by Edward Nawotka -- Publishers Weekly, 9/1/2008
Even bookstores in paradise are not immune to the vagaries of the U.S. economy. Rising fuel prices have impacted bookstores as far away as the U.S. Virgin Islands, and store owners are coping with the higher costs in different ways.
Jonathan Gjessing, owner of Dockside Books on St. Thomas, still sells books at cover price, but doesn't know how long he'll be able to hold out before raising prices. “I'm just not sure where the economy is going to go from here,” he said. His power costs went up 50% in July and shipping costs are also rising, as freight companies pass along added expenses to customers.
Gjessing bought the 2,000-sq.-ft. bookstore in 1982, four years after it was opened. Though he is located next to the port where cruise ships dock at the island, tourists don't contribute much to his business. “Cruise ship passengers don't buy many books at all,” he said. “Two-thirds of my customers are locals and the other third are cruise ship crew.” English-language guides are popular, as are food and wine guides.
On the neighboring island of St. Croix, Kathy Bennett adds a dollar to the cover price of books for sale at her store, Undercover Books. “It just about covers my expenses,” she said. Bennett relies on a freight forwarder rather than the U.S. Postal Service to keep costs down. A former stockbroker, Bennett moved to St. Croix 27 years ago from New York City and opened her 1,600-sq.-ft. store in 2000. In addition to selling new books, she offers her own oil paintings for sale, as well as the work of other local artists. She, too, acknowledged that the rising price of power is a concern: “My electrical bill is way more than you would ever see in the States.”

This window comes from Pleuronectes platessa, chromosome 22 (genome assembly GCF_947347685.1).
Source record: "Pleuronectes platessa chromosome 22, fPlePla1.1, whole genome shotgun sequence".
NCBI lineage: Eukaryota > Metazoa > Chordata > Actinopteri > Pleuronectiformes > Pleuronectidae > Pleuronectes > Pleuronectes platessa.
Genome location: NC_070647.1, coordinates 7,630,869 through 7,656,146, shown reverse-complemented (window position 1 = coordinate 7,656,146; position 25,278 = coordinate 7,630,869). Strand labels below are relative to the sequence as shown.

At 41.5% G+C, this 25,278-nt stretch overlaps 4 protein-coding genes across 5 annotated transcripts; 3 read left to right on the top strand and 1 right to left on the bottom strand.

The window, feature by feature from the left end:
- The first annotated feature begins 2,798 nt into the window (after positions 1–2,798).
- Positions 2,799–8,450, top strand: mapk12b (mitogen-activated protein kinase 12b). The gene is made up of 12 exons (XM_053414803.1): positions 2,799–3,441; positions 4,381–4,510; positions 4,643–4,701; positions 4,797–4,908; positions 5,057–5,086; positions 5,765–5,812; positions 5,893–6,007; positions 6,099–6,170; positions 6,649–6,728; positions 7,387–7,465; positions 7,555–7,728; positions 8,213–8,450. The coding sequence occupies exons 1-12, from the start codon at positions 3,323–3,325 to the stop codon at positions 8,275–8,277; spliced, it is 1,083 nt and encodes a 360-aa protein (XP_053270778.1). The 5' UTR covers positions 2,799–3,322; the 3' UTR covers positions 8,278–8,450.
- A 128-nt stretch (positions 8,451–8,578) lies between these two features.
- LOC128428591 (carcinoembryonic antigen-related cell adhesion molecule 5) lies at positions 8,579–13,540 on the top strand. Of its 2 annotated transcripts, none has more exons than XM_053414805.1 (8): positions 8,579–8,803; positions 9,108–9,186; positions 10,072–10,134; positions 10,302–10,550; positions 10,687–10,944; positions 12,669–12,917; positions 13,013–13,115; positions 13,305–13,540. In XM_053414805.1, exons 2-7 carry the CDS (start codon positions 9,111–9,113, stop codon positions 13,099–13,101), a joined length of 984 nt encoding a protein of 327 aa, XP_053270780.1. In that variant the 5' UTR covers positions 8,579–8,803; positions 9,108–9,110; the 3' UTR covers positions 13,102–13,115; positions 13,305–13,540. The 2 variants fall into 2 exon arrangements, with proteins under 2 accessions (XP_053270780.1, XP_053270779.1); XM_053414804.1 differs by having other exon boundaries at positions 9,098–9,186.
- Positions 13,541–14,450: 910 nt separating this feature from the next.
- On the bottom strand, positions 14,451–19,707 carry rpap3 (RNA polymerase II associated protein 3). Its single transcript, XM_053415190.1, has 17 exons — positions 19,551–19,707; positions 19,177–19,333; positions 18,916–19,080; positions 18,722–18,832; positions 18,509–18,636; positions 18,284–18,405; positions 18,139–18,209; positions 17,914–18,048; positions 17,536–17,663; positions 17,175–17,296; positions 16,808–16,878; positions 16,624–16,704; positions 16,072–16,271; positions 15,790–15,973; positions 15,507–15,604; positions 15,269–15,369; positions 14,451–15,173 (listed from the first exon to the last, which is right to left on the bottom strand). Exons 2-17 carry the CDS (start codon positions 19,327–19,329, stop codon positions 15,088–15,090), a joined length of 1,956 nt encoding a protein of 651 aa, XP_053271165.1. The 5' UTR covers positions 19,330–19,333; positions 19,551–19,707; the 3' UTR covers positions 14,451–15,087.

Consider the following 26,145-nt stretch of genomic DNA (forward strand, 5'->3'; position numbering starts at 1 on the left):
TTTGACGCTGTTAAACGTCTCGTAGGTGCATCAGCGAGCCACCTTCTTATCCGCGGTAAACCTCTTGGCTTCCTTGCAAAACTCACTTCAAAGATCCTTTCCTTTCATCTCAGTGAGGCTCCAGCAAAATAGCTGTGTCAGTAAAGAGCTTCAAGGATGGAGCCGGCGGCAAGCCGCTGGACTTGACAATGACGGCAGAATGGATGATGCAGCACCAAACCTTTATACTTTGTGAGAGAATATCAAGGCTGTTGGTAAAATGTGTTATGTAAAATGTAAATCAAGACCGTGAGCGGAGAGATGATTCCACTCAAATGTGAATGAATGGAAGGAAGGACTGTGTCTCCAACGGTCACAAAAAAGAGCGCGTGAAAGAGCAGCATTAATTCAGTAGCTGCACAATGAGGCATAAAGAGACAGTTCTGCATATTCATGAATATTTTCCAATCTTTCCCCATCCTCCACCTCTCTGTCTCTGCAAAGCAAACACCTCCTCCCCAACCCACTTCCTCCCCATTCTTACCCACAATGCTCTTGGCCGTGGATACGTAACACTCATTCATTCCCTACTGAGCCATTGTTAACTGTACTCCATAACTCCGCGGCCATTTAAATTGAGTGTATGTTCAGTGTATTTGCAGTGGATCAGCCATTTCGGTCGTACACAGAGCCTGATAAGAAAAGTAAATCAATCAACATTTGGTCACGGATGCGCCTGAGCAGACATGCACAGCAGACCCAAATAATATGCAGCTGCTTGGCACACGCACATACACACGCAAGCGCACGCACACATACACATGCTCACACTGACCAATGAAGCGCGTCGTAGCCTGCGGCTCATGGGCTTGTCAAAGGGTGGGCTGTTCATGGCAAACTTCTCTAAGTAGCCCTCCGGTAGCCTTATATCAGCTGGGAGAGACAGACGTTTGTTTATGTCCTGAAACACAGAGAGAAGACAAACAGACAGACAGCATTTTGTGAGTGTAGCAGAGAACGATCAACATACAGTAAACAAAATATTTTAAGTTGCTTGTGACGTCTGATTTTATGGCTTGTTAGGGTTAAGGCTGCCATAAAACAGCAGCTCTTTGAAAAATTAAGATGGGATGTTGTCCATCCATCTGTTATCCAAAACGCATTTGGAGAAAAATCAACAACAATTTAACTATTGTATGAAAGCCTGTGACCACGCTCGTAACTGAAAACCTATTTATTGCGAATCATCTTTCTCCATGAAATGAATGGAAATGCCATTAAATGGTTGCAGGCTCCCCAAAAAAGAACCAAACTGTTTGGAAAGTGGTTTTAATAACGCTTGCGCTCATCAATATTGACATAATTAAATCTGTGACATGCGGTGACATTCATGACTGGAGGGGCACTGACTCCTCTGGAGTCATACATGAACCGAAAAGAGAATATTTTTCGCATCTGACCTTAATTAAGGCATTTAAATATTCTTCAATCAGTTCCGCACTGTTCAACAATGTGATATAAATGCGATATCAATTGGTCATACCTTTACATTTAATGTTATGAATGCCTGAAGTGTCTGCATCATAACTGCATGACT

A member of the Southern Independent Booksellers Alliance, Bennett has been trying to persuade publishers to send writers to the Virgin Islands for tours—Jimmy Buffett is at the top of her wish list—but rising travel costs are not helping her cause. In addition, stocking books for events is tricky, since shipping back returns for unsold merchandise is costly. “We had two very popular events in the past couple years,” said Bennett. “One with Tina Louise, author of the children's book When I Grow Up, who is better known as Ginger from the TV show Gilligan's Island, and another with celebrity chef Rocco DiSpirito.” Each event sold 200 copies, all the books that Bennett had ordered.
Elsewhere on St. Croix, at Treasures Attic Bookshop, Yolette Nicholson has avoided rising shipping costs for the most part because the bulk of her initial inventory came from a stock of some 40,000 used books she bought on eBay, which prompted her to open the store in 2004. “At the time, it cost me more to ship those books here than to buy them,” she said. Nicholson is still unpacking books from the shipment, but because she has built a steady used book business she only opens about two cartons per week. Nicholson does sell new titles—still at cover price—but only in genres where it's difficult to get used copies on the island, such as new bestsellers and manga.
On St. John, John Dickson, owner of the Papaya Cafe (formerly Books and Beans), adds 15% to the cover price. Dickson, a Florida transplant, bought the 500-sq.-ft. bookstore in January. He said that his customers—a mix of locals and tourists—are not surprised by the higher prices. “It's just a fact of life that everything costs more here,” he said.